The "story" of Mirror's Edge involves Faith attempting to uncover a vast conspiracy and clear her sister's name of a crime. Yet what I actually experience is Faith repeatedly dying and resurrecting en route to her goal, continually being defeated, then moving backward in time to a slightly earlier moment. While playing, I constantly have my finger on the rewind button, turning back the story to watch that scene over, hoping for a different outcome the next time around.
Think about it: We're living in a home video era. Since the dawn of the VCR, we've had complete temporal control over the stories we experience on screen. We can pause when we need a drink or rewind when we miss a vital line of dialogue. For better or worse, we're accustomed to temporally manipulating our narrative experiences, and replay has evolved alongside this standard.
I kick open the door, slide beneath the pipes, break for the stairs, ignore the blue, charge down the ramp, turn left, duck behind a cargo truck and spot an elevator on the opposite side of a glass wall. Bullets shatter the glass and riddle my body ... dead, but I see my exit.
It shouldn't be surprising that these sorts of temporal manipulations have become so commonplace as to enter the very logic of more recent games. Prince of Persia: Sands of Time took the next step in replay: Rather than leave it an unspoken component of the medium, as with my experience of Mirror's Edge, Sands of Time made replay a deliberate part of the game's internal reality. When the Prince misses a ledge and falls to his doom, the titular Sands allow him to manipulate time, moving back to the moment just before he jumped. In Sands of Time, the act of replay becomes the crux of the story.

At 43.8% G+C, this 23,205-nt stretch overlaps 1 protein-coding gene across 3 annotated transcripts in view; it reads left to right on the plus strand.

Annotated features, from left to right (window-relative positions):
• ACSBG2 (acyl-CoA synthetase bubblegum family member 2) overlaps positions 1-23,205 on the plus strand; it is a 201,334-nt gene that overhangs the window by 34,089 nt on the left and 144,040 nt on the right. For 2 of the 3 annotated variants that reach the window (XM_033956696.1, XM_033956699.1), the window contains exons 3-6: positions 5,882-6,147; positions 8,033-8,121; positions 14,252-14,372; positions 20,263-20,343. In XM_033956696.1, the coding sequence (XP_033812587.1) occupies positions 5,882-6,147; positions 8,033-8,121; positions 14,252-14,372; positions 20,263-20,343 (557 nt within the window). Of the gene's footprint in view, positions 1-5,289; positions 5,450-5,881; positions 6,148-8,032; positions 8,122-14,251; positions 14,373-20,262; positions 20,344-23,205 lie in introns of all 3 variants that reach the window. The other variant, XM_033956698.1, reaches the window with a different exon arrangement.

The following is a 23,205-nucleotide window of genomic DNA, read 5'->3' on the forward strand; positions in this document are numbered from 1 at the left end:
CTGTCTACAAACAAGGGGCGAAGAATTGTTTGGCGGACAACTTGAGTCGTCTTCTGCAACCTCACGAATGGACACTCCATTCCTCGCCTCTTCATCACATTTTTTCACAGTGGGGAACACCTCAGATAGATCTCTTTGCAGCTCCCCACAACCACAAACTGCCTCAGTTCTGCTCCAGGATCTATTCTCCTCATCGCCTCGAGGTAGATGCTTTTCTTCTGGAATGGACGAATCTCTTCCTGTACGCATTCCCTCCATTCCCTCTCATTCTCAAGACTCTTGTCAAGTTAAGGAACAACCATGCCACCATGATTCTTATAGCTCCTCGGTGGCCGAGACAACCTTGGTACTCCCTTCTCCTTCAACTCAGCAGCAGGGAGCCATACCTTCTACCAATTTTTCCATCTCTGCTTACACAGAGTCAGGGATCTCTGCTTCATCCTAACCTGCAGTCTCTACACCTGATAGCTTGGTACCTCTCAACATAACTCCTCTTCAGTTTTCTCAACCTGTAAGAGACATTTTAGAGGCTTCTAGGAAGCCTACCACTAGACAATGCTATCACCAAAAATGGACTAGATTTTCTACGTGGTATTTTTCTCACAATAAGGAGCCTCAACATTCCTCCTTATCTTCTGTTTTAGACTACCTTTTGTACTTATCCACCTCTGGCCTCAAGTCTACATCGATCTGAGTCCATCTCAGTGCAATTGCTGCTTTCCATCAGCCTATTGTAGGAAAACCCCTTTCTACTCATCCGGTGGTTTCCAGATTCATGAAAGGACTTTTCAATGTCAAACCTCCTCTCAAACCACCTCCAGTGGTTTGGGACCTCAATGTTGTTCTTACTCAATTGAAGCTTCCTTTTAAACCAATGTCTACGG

But is this shifting temporality any less important to my experience of Mirror's Edge?
I could not escape the parking garage without the knowledge I gain from replay, and it's only through this sort of trial and error that I'm able to finally master the game. As the Prince, I may wield the mystical Sands of Time to undo my missteps and avoid catastrophe, but as Faith, I hold similar powers. My mistakes are never final, my uncertainty is always short-lived and sooner or later I'm able to negotiate the world with perfect foresight. I might never have such prescience in my own life, yet I can always attain it in videogames. It just takes a few replays.
I kick open the door, slide beneath the pipes, break for the stairs, ignore the blue, charge down the ramp, turn left, duck behind the cargo truck, smash the glass wall, hit the elevator button, duck inside and casually wait as the doors close behind me.
Pfft. That was easy.
Robert Buerkle is a visiting professor of videogamery at the University of Pittsburgh (where he also teaches film studies). When he's not teaching, he writes stuff.